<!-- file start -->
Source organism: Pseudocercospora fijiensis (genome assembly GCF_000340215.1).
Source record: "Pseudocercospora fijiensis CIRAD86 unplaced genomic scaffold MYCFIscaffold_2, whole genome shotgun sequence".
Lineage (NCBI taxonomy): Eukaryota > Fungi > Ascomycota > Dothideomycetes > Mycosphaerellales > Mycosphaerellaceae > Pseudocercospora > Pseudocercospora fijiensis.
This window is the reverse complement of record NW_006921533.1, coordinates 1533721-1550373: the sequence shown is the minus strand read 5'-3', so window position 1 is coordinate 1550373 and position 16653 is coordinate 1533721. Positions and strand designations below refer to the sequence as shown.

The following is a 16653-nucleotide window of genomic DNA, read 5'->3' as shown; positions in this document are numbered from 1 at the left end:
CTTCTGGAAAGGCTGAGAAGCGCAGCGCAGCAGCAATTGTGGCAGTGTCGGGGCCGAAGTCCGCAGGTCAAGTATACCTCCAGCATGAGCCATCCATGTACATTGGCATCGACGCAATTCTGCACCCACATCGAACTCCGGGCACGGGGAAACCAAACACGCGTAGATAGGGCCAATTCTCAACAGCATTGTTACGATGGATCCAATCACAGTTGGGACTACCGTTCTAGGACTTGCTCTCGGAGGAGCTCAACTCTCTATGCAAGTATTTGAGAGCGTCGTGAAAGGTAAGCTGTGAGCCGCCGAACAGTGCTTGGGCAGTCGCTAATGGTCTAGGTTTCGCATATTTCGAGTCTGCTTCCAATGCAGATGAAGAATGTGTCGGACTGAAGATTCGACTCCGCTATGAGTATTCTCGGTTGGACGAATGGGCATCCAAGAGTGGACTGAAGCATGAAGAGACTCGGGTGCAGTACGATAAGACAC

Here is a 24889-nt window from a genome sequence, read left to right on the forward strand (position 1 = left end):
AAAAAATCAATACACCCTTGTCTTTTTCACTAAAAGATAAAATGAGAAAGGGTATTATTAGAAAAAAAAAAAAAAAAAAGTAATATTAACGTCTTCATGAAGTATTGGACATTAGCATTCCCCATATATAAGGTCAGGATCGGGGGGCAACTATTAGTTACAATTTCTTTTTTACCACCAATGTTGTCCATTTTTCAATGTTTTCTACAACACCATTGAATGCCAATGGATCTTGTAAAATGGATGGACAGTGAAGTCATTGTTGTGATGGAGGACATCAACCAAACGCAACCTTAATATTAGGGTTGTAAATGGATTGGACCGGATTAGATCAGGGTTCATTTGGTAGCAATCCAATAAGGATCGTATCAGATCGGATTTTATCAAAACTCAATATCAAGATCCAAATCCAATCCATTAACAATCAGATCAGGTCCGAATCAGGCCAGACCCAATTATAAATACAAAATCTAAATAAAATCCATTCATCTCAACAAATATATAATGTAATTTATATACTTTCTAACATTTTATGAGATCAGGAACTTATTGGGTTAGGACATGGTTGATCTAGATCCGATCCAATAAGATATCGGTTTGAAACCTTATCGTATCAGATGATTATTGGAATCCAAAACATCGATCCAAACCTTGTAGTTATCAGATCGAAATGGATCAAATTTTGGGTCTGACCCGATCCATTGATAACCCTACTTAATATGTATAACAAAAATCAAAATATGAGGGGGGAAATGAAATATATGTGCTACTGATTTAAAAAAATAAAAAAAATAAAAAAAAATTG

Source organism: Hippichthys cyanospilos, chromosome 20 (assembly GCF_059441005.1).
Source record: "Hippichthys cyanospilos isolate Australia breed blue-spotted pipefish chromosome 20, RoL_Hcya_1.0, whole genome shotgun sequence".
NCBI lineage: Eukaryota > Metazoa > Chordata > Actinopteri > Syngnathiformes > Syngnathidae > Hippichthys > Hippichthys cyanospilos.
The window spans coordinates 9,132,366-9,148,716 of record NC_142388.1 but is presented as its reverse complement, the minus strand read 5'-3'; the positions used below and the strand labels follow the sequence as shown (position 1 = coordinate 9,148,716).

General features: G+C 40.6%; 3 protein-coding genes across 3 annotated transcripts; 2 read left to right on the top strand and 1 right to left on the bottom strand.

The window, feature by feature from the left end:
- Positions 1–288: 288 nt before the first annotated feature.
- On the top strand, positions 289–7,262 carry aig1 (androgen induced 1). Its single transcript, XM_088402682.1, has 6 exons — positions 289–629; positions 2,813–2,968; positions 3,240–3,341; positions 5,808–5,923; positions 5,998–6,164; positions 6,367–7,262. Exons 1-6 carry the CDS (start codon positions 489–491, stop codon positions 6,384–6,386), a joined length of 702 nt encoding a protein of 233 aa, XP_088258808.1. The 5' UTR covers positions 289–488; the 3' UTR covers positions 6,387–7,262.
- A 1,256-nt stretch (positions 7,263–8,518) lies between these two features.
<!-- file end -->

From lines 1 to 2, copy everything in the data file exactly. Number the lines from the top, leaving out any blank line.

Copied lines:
Source organism: Pseudocercospora fijiensis (genome assembly GCF_000340215.1).
Source record: "Pseudocercospora fijiensis CIRAD86 unplaced genomic scaffold MYCFIscaffold_2, whole genome shotgun sequence".